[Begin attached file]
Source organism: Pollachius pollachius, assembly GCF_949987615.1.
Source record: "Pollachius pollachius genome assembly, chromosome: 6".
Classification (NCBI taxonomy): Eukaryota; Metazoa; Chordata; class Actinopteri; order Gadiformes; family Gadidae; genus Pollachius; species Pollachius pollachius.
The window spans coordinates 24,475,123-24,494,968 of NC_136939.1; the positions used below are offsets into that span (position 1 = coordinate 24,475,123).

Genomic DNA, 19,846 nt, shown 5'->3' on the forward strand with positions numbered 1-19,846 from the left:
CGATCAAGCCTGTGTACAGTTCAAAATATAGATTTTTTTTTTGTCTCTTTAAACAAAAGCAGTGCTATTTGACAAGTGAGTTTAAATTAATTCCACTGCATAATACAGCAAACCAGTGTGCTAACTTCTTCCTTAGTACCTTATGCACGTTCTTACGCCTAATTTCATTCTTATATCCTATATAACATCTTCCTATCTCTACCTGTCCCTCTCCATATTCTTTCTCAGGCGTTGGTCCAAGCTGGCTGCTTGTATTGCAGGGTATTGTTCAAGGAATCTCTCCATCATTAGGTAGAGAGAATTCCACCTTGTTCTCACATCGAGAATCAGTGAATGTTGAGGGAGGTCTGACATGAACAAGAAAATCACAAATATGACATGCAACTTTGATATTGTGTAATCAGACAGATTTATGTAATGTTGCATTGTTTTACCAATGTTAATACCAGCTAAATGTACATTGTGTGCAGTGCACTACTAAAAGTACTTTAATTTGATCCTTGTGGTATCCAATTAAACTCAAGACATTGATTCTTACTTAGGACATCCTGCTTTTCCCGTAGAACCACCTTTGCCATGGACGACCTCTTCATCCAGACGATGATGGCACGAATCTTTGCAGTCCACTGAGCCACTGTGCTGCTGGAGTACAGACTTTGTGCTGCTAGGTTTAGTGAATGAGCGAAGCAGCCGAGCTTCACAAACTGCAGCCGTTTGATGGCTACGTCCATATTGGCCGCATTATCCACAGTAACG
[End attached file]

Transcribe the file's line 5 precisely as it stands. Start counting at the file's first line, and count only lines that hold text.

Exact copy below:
Genomic DNA, 19,846 nt, shown 5'->3' on the forward strand with positions numbered 1-19,846 from the left: